Mansfield Middle School's gym to reopen next week

At the Mansfield Board of Education meeting Thursday night, it was announced that the Mansfield Middle School gym will reopen next week, after undergoing renovations this past summer.

According to a referendum explanatory text, the renovation upgraded the gyms floors, bleachers, score boards and gym dividers.

(http://www.mansfieldct.gov/filestorage/1904/5441/20161108_explanatory_text.pdf)

The construction on the 50-year-old gym floors began this past summer and was completed for the start of the 2017-2018 school year without any issues, according to Superintendent of Mansfield schools Kelly Lyman.

“Every step went smoothly and was on time,” Lyman said.

The locker rooms, renovated separately by a different contractor, will be open in the next three or four months, according to Lyman.

The overall cost of the renovation was $873,000. Mansfield voters approved a referendum on Nov. 8, 2016, to put these funds toward the gym’s renovation after the Board of Education decided it would be more cost effective to replace the gym, as opposed to continuing to spend money on repairs.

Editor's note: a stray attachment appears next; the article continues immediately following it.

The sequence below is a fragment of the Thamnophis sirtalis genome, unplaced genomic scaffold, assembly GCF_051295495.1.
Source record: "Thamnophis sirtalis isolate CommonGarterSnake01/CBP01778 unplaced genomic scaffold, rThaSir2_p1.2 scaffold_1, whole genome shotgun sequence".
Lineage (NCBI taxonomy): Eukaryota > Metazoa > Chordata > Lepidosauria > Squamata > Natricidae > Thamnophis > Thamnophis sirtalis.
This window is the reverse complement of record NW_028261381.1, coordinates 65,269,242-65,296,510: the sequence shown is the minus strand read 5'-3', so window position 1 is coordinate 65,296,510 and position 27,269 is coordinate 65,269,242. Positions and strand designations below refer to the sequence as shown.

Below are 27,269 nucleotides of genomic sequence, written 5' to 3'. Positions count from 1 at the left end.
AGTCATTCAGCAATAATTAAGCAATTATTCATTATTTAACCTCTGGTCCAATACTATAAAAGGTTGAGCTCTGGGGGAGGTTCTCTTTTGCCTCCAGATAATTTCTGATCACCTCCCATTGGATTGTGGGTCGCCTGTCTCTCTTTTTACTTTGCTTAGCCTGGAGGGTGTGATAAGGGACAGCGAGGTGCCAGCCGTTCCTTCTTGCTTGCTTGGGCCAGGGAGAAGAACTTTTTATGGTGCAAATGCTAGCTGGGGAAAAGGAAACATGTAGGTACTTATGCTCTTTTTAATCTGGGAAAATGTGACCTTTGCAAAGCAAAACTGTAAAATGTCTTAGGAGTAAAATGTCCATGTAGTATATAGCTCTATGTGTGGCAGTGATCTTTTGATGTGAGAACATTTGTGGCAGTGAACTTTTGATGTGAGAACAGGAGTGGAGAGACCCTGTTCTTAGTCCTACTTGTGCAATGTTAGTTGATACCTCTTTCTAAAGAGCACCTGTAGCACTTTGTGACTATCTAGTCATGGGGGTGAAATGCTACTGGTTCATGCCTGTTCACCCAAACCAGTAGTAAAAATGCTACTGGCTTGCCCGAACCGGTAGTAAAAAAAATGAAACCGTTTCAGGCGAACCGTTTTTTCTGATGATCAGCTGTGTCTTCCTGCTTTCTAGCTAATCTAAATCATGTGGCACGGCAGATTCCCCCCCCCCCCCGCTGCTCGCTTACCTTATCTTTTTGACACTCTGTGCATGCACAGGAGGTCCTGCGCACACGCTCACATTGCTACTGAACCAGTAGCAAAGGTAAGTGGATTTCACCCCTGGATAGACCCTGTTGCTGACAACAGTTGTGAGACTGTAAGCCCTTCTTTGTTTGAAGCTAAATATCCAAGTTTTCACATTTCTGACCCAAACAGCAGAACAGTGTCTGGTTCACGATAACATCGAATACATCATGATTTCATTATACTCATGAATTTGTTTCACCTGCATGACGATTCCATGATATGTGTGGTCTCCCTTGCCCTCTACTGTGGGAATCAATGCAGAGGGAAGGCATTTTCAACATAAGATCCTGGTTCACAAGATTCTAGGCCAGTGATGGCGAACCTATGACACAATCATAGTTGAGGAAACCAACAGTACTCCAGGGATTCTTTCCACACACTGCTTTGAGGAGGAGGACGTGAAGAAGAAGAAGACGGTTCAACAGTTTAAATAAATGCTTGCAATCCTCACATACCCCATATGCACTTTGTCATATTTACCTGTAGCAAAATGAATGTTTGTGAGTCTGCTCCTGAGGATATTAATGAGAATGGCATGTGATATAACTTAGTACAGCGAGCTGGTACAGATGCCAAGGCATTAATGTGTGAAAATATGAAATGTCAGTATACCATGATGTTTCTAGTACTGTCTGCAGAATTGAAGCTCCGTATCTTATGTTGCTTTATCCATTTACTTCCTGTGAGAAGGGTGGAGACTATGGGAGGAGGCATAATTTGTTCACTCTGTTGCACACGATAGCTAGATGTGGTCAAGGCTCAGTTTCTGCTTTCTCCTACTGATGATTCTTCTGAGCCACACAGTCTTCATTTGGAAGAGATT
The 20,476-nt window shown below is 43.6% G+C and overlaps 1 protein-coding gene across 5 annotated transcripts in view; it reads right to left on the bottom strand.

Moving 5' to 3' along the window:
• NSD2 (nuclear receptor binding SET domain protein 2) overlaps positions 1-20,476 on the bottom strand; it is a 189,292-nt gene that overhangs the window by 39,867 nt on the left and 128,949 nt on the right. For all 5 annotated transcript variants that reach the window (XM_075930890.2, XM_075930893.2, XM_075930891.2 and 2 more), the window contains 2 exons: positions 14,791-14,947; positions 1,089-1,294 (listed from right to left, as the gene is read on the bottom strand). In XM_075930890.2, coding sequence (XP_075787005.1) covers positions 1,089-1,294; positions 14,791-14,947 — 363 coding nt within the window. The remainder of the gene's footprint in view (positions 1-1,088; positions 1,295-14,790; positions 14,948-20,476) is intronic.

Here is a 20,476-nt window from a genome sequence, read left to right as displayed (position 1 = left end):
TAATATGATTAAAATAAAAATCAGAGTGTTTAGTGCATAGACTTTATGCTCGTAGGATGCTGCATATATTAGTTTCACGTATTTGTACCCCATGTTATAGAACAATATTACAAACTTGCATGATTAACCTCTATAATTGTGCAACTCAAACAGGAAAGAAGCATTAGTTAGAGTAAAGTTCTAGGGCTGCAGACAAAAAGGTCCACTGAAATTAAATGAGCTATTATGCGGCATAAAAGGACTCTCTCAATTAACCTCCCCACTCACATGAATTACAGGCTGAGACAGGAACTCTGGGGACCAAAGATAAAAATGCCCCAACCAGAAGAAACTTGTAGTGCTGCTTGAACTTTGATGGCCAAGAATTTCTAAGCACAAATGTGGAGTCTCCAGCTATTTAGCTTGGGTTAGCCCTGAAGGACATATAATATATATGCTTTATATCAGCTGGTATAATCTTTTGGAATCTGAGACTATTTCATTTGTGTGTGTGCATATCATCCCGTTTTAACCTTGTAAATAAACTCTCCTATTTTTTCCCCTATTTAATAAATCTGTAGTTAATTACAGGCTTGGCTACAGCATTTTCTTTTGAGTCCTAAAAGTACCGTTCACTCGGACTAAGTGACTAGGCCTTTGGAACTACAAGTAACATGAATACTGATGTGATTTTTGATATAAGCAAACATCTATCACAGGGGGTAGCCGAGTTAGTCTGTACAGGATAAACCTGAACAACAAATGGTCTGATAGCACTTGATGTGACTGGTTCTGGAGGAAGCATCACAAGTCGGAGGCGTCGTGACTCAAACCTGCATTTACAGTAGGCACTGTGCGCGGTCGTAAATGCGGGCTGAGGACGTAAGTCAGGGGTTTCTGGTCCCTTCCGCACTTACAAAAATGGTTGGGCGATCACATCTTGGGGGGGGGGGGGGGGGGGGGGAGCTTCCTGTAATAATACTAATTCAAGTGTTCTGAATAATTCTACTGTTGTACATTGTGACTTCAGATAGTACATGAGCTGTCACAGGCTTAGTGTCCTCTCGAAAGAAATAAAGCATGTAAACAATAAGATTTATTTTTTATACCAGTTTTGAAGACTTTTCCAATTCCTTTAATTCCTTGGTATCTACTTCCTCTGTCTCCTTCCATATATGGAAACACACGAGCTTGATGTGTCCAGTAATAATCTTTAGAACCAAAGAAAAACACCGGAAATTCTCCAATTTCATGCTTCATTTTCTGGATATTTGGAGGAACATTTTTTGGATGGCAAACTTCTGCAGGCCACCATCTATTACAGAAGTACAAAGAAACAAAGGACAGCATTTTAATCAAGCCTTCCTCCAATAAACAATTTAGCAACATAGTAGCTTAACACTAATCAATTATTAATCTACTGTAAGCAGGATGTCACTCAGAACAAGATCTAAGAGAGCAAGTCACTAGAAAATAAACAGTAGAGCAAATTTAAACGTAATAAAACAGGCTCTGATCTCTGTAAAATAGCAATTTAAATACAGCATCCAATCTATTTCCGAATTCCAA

(http://dailycampus.com/stories/2016/10/28/mansfield-to-hold-referendum-on-870000-school-gym-renovation)

“Both our architect and contractor worked hard with us to keep costs down,” Lyman said.

The contractor for this project was Sarazin General Contractors and the architect was Silver/ Petrucelli + Associates, Lyman said.

The cost of this project was paid for through bonds issued by an investor agency, town council member Ben Shaiken said last November. The Town of Mansfield will pay back this agency with interest over a period of 10 to 20 years.

Shaiken said he thinks Mansfield’s low debt portfolio puts it in a good position to offer a lower interest rate than other towns might be able to, meaning that the effect on the people of Mansfield's taxes will be minimal.

According to Shaiken, this low debt profile is caused by a pay-as-you-go system implemented by the town about 10 years ago. This system lets the town set aside money in a savings account to be used for the town’s needs.

“With that kind of stuff we usually just pay cash up front and we save taxpayers by doing that because there’s no interest, and that’s unique among towns,” Shaiken said.


Molly Desrochers is a Campus Correspondent for The Daily Campus. She can be reached via email at molly.desrochers@uconn.edu.